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Again Gurney's miraculous eyes identified another pair of taillights. This time it was a Pennsylvania Highway Patrol Plymouth and we slowed accordingly, falling obediently into his wake at 65 mph. It felt like we were walking. We reached Columbus in 6� hours and 15 seconds, one hour ahead of the time set by Moon Trash. We presumed ourselves to be far ahead of the rest of the entrants. The sun was bringing a bright, warm morning to the Midwest and we felt great. Purring along Interstate 70 in western Ohio, Dan began honking the powerful air horn at the herds of cows and porkers that lined the fences. Not one animal even raised its nose at the sight and sound of the blue Ferrari Daytona whistling past at 100 mph.
Dan had been at the wheel nearly 12 hours when we reached St. Louis. He claimed he felt fine and I believed him. After years of being around automobiles, one can sense a change in the reactions and movements of a driver; his very cadence with the car alters when he becomes fatigued. Gurney was in excellent shape. As the traffic got slightly heavier west of St. Louis, we backed off our speed to about 85 mph, keeping a steady eye for the law. We passed three pimply youths in a GTO and they tried to race us. Gurney, racer to the end, responded. The Ferrari shot ahead, and, witnessing that awesome burst of acceleration, the boys gave up.
Slouching back in his seat, driving with his left hand and nibbling a hunk of Swiss cheese held in his right, Dan began to chat. It was our first really steady communication since leaving. The deep concentration necessary to drive quickly on the highway required the full attention of us both—Gurney driving and me navigating, computing fuel stops and average speed. But now the big cat was merely loafing and we began to talk.
"You told me you were going to explain why you changed your mind and came on this nut-ball trip," I said.
Gurney paused for a second, gathering his thoughts. He is inclined to do that, to fall silent, his square jaw set, his eyes glazed in a faraway look, while he carefully composes a reply. He is a complicated man—infinitely deeper than his public image as an affable all-American nice guy. While he is engaging and easy to reach in public, he is essentially a private person, subject to dark moods and a mercurial temper. Most experts believe him to be among the very best race drivers who ever lived.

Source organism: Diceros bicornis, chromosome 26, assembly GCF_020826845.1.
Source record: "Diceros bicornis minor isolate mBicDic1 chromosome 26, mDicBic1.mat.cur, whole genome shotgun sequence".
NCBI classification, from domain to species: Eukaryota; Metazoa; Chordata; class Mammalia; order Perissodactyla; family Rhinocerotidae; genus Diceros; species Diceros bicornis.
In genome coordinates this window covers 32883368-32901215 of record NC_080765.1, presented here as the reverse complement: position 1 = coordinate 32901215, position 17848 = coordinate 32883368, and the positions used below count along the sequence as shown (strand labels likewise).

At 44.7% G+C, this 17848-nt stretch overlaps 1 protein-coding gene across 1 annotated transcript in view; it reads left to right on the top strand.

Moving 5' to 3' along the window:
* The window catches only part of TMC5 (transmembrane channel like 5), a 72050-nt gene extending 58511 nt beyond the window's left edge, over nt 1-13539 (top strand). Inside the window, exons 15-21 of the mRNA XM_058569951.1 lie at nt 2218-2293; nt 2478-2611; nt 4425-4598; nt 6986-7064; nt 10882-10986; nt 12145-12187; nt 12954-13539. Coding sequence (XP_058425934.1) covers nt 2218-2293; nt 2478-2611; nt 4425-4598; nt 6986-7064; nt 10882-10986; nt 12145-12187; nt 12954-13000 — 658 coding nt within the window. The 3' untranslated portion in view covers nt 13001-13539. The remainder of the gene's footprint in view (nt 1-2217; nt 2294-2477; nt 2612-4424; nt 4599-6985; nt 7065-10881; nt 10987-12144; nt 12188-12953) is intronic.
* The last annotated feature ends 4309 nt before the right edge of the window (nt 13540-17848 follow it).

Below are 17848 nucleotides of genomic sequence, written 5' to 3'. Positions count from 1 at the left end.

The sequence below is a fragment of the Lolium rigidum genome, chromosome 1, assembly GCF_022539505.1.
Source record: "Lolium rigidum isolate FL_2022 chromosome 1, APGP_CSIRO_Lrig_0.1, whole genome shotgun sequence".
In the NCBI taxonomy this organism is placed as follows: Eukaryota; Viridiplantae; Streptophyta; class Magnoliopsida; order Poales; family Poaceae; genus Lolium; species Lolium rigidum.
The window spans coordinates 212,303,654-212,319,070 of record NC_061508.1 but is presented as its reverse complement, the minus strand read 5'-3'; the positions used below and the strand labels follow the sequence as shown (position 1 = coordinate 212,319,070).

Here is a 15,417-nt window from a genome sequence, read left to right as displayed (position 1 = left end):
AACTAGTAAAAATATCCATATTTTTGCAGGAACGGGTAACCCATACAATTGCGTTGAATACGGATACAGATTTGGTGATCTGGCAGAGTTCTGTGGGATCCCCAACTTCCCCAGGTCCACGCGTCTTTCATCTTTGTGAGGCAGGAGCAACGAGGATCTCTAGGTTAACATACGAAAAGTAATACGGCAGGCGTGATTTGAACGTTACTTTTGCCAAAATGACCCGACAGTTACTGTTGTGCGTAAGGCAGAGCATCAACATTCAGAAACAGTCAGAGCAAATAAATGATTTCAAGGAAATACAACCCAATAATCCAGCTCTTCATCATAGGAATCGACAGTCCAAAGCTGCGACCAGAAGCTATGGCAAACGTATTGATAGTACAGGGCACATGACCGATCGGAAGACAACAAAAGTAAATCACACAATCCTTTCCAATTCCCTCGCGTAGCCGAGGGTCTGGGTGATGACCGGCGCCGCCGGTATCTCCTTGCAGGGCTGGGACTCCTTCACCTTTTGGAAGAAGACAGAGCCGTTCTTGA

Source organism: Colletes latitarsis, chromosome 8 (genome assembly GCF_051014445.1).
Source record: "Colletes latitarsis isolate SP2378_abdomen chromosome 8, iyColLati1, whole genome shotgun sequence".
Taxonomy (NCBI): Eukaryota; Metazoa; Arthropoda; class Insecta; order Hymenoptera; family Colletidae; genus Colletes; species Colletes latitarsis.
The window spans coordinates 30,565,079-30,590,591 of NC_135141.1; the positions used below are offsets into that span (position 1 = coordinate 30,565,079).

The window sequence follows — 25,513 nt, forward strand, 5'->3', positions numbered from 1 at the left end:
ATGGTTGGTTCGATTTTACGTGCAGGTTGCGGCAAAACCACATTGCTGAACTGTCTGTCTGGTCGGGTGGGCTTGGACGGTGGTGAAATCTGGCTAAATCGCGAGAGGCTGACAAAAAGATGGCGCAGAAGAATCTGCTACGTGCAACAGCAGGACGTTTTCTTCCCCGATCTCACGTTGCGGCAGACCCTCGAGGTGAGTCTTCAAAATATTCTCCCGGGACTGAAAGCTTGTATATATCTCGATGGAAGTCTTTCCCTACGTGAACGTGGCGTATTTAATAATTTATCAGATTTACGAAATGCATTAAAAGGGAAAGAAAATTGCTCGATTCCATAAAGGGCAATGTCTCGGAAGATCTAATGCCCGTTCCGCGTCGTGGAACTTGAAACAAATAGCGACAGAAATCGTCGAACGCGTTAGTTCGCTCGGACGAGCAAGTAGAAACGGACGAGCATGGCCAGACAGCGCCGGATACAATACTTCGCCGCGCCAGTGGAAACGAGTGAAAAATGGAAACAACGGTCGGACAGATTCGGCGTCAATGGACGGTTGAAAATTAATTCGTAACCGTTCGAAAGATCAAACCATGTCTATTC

"This race, it was kind of a turning point for me," he said. "When you first called, it sounded like a great idea, a real lark. Then I began to think about my sponsors, about their reaction to my doing such a thing. I was letting concern for myself get in the way of my real feelings. What in the bleeding hell is that worth? Anyway, somebody had given me an essay by Ayn Rand. It's called a 'Moratorium on Brains,' and it deals with the rising power of the Federal Government and the loss of individual freedoms. Now I'm no great Ayn Rand nut, but this particular thing hit home. There I was, sitting around worrying about my image, when I thought the Cannonball could be an act of protest, a kind of personal adventure that could prove that we still know how to handle ourselves without a cop stationed every 50 feet on the highway. So I said, to hell with it, and I decided to come." When was the last time Ayn Rand sent somebody on a cross-country motor race? I wondered if Miss Rand would consider driving down a highway at 100 mph as a healthy objectivist outlet.
I took the wheel for the first time in mid- Missouri. Dan had driven 14 hours and 35 minutes. A long time, to be sure, but the near-mystical ease with which the Ferrari gobbled distance made the time less amazing.
Racing drivers make notoriously bad passengers. They generally trust no one but themselves, and some refuse to ride with anyone at all. Therefore I tried my very best to put Gurney at ease. After an hour of his watching me like a mother hen, I saw his body relax and slide back in the formfitting leather passenger's seat. "I think I'll catch some rest." He slouched in the corner of the car, resting his head against the window. I drove on, as proud as if I'd just taken the checkered flag at Indianapolis.
The sun dropped behind a thick bank of clouds in the west, luring us into our first full night on the road. I drove for eight hours before Dan took over. We were maintaining our average at 83.5 mph. As we reached the New Mexico border, a nasty thunderstorm lit the sky with ominous orange fireballs and sent sheets of rain pelting against the windshield. It turned to sleet, and thickets of fog lurked in the dips of the highway. But I slept. With a man like Dan Gurney at the wheel, I think I could have rested if we'd been traversing the South Col of Mount Everest.
We reached Albuquerque in the 24th hour of our trip, convinced that not one of our competitors was within three states of us. As we stopped at Gallup, N. Mex., we spotted several approaching cars with their grillwork smudged with snow. We had just crested the Continental Divide and were heading for the high country of eastern Arizona. If we were to encounter ice, it would be in this dark and desolate stretch. I called the Highway Patrol from a gas station while the attendant leisurely filled the tank and Gurney sipped a can of hot soup from a coin-operated vending machine. We were getting cocky and the urgency of our earlier gas stops had given way to a kind of relaxed elegance reserved for big winners. The phone operator at the Highway Patrol was vague: some snow squalls, some fog, perhaps a little ice, but nothing alarming. With the temperature sitting somewhere in the low 30s, I took the wheel and headed for the mountains.